When optimization becomes irrelevant: time-inconsistency and its consequences

  • Date: 01/31/2008

Ivar Ekeland (University of British Columbia)


University of Victoria


In optimal control, one traditionally discounts the future at a constant
rate: a gain u occurring at time t>0 is valued today at u exp(-rt),
where r is the discount rate. If non-constant discount rates are used,
as they should be for many reasons, then time-inconsistency occurs:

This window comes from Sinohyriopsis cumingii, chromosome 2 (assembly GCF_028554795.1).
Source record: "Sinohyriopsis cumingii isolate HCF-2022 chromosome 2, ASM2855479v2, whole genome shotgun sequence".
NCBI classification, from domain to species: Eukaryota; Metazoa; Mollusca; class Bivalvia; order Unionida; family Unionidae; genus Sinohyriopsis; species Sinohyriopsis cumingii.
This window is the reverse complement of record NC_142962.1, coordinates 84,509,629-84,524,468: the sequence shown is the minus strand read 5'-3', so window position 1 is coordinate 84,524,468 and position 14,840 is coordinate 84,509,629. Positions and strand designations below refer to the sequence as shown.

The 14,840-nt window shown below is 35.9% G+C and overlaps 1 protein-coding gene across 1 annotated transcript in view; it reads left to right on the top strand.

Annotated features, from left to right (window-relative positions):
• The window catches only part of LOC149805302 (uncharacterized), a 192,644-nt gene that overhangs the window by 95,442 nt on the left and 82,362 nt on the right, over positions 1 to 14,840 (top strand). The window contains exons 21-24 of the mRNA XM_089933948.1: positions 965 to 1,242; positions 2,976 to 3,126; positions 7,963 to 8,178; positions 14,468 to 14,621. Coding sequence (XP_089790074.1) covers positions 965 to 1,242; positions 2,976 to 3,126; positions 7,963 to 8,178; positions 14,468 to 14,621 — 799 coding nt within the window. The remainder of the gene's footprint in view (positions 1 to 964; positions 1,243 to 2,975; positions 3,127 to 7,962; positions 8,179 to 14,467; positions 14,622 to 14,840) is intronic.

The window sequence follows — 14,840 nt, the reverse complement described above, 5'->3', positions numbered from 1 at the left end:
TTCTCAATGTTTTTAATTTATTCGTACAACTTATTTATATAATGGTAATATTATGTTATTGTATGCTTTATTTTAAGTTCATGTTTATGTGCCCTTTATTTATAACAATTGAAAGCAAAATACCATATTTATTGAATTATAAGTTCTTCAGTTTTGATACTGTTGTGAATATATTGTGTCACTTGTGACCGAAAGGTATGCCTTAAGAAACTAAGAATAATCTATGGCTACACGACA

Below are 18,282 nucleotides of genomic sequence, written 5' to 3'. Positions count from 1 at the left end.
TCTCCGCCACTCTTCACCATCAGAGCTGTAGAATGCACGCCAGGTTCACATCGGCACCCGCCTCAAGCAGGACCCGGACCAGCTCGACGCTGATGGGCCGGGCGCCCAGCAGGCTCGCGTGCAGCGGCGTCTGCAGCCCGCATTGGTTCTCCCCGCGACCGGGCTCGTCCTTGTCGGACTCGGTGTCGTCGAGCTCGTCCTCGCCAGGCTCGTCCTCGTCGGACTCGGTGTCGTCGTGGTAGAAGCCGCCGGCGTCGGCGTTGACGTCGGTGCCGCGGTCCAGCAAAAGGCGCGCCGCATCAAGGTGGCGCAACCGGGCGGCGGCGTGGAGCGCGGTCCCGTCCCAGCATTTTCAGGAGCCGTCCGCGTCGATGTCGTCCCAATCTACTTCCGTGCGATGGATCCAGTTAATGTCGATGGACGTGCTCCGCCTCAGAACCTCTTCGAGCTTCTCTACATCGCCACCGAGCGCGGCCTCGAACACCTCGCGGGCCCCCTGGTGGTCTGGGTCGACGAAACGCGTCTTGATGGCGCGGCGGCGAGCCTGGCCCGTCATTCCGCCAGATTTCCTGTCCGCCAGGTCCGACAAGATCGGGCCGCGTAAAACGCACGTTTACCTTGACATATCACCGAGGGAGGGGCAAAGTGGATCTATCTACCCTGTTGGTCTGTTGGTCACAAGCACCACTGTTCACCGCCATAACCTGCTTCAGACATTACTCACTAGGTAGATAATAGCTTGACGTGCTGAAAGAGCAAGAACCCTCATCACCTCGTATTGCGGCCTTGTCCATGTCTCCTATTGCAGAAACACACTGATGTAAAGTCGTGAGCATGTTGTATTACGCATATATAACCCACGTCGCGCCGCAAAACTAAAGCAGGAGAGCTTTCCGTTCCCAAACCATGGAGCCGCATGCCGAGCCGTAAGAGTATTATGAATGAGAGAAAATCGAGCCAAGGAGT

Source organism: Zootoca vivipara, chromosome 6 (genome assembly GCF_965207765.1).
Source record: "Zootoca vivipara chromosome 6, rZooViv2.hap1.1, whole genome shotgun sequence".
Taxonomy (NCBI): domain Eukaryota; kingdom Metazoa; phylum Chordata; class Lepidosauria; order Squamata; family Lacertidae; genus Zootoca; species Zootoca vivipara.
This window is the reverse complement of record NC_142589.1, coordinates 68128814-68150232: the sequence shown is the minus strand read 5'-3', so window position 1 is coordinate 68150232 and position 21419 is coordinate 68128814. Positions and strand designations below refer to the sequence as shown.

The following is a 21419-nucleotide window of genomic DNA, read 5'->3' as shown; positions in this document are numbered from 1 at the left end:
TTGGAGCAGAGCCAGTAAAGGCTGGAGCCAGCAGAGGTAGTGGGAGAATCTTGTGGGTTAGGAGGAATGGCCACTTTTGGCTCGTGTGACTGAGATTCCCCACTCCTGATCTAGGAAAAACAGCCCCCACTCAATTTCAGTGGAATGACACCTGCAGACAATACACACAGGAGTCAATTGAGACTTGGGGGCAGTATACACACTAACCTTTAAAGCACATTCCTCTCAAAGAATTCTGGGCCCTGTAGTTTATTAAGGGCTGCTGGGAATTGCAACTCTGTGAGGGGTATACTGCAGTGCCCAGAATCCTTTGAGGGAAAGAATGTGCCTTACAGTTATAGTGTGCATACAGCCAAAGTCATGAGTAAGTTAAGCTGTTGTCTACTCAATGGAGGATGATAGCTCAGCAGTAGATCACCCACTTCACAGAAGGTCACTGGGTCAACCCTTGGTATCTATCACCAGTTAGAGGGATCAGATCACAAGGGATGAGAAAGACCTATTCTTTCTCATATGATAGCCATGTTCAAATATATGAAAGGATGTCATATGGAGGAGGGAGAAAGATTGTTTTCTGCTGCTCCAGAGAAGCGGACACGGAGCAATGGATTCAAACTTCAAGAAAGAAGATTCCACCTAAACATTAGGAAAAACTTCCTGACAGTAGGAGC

policies that seem optimal at time t=0 no longer will seem optimal when
the time to apply them comes. This has many interesting mathematical
consequences, including an integral equation which generalizes the
classical Hamilton-Jacobi equation, and which, in a simple case, reduces
to an implicit differential equation.

Other Information: 

Special PIMS Lectures at UVIC 2008